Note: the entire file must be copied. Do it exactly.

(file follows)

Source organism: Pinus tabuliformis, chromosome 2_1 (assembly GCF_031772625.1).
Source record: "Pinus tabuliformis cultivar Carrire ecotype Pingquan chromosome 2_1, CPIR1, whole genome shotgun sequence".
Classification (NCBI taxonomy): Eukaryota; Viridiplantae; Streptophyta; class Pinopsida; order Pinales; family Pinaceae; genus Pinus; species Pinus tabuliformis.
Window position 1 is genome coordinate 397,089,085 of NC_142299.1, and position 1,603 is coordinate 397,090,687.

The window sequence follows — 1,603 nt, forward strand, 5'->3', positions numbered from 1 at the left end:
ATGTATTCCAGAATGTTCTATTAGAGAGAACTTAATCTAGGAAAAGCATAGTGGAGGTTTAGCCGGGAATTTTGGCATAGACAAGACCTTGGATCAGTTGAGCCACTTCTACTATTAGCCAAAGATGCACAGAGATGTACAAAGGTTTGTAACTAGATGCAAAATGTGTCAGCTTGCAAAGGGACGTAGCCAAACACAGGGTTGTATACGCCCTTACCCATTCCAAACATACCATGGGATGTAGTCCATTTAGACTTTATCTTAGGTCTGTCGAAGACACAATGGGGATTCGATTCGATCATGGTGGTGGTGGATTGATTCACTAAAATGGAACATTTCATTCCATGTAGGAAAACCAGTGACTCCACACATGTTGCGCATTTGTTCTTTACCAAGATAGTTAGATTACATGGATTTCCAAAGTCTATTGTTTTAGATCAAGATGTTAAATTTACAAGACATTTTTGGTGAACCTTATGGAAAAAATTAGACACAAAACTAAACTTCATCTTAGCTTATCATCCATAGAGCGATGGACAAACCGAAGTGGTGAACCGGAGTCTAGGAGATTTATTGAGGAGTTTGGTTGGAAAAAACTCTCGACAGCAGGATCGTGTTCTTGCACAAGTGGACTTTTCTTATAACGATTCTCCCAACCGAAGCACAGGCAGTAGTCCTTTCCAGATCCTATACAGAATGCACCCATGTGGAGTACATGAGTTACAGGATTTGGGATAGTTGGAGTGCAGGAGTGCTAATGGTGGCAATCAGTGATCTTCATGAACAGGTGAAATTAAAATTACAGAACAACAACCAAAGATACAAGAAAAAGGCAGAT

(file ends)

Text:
Source organism: Pinus tabuliformis, chromosome 2_1 (assembly GCF_031772625.1).
Source record: "Pinus tabuliformis cultivar Carrire ecotype Pingquan chromosome 2_1, CPIR1, whole genome shotgun sequence".
Classification (NCBI taxonomy): Eukaryota; Viridiplantae; Streptophyta; class Pinopsida; order Pinales; family Pinaceae; genus Pinus; species Pinus tabuliformis.
Window position 1 is genome coordinate 397,089,085 of NC_142299.1, and position 1,603 is coordinate 397,090,687.

The window sequence follows — 1,603 nt, forward strand, 5'->3', positions numbered from 1 at the left end:
ATGTATTCCAGAATGTTCTATTAGAGAGAACTTAATCTAGGAAAAGCATAGTGGAGGTTTAGCCGGGAATTTTGGCATAGACAAGACCTTGGATCAGTTGAGCCACTTCTACTATTAGCCAAAGATGCACAGAGATGTACAAAGGTTTGTAACTAGATGCAAAATGTGTCAGCTTGCAAAGGGACGTAGCCAAACACAGGGTTGTATACGCCCTTACCCATTCCAAACATACCATGGGATGTAGTCCATTTAGACTTTATCTTAGGTCTGTCGAAGACACAATGGGGATTCGATTCGATCATGGTGGTGGTGGATTGATTCACTAAAATGGAACATTTCATTCCATGTAGGAAAACCAGTGACTCCACACATGTTGCGCATTTGTTCTTTACCAAGATAGTTAGATTACATGGATTTCCAAAGTCTATTGTTTTAGATCAAGATGTTAAATTTACAAGACATTTTTGGTGAACCTTATGGAAAAAATTAGACACAAAACTAAACTTCATCTTAGCTTATCATCCATAGAGCGATGGACAAACCGAAGTGGTGAACCGGAGTCTAGGAGATTTATTGAGGAGTTTGGTTGGAAAAAACTCTCGACAGCAGGATCGTGTTCTTGCACAAGTGGACTTTTCTTATAACGATTCTCCCAACCGAAGCACAGGCAGTAGTCCTTTCCAGATCCTATACAGAATGCACCCATGTGGAGTACATGAGTTACAGGATTTGGGATAGTTGGAGTGCAGGAGTGCTAATGGTGGCAATCAGTGATCTTCATGAACAGGTGAAATTAAAATTACAGAACAACAACCAAAGATACAAGAAAAAGGCAGAT